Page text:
JD: If you take the cloud to its natural conclusion it will change the business model of installers. They will need to deal with leasing companies and finance companies to finance the installations.

But I think there is a revolution within the security industry as far as IT and networking skills are concerned – that’s already happening. IP CCTV has driven that. Most installers now are very familiar with networks.

A big part of the market is still on the mechanical locking side of things, but even that is changing with the likes of SimonsVoss, SALTO and ASSA ABLOY doing wireless locking products. So the humble lock is now becoming electrified and hooked onto the network.

The access control industry has been conservative, and I think still is. A lot of our competitors are still on proprietary systems

IG: Is the access control sector finally shedding its reputation as a conservative industry?

JD: When I came into the security industry 13 years ago from the telecoms world, I would have described the whole security industry as conservative with a small ‘c’.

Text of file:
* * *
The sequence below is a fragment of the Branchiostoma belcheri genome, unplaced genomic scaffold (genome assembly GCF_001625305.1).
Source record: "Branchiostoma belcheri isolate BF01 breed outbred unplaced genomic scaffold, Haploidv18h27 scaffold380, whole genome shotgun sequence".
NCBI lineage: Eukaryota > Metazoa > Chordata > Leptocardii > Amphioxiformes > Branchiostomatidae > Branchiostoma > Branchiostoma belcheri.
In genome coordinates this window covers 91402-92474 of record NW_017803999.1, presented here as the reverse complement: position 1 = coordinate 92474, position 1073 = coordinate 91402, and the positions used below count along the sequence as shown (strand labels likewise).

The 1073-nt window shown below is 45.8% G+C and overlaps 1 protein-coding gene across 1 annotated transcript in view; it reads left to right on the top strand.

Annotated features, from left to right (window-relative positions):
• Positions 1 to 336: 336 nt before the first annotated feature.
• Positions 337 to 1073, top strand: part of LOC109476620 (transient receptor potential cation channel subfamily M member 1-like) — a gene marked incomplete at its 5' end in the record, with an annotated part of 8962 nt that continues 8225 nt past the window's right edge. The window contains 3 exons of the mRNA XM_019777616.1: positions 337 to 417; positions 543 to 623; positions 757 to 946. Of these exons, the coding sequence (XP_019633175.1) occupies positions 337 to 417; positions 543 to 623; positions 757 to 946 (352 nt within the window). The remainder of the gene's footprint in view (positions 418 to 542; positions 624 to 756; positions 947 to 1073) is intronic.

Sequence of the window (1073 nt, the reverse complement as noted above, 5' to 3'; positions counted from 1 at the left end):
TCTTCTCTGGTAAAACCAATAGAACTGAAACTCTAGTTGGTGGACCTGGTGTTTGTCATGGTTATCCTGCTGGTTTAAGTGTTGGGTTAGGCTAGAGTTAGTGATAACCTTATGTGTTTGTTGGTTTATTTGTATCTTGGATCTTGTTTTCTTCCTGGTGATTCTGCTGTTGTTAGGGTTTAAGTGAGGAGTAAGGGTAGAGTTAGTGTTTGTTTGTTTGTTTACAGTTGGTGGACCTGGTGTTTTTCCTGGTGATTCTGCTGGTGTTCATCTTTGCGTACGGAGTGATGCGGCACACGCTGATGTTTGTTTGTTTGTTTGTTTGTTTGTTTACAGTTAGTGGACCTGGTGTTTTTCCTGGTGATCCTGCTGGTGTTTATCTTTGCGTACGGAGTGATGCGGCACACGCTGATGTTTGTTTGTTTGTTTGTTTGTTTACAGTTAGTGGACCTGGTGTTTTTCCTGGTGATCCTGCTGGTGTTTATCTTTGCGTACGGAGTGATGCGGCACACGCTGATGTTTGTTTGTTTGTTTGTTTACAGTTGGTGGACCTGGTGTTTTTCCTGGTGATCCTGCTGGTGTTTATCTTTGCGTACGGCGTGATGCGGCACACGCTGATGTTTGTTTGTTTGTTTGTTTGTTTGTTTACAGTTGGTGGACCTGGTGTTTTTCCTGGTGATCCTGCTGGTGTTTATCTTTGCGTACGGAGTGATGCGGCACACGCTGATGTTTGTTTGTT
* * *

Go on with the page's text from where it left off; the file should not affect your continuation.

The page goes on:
Then IP came along and then PSIM. So the whole industry has been on a journey, pushed by CCTV.

The access control industry has been conservative, and I think still is. A lot of our competitors are still on proprietary systems.

We decided that we needed to open it up. Then if people want to use our software, it’s because it delivers a solution or is easy to use – not because you have to use it as the hardware won’t work without the software.

People can use our hardware with other people’s software. Naturally we would like customers to use TDSi, but it keeps us on our toes in trying to stay relevant.

IG: Where does this resistance to change in the industry come from?

JD: People want to own the customer rather than delivering a solution. But you can’t do that these days.

A lot of our competitors have a wireless hub interfacing with their controller, before it talks to the reader. For us, that wireless lock talks to its wireless hub, and that wireless hub talks straight to our software. It doesn’t need anything else.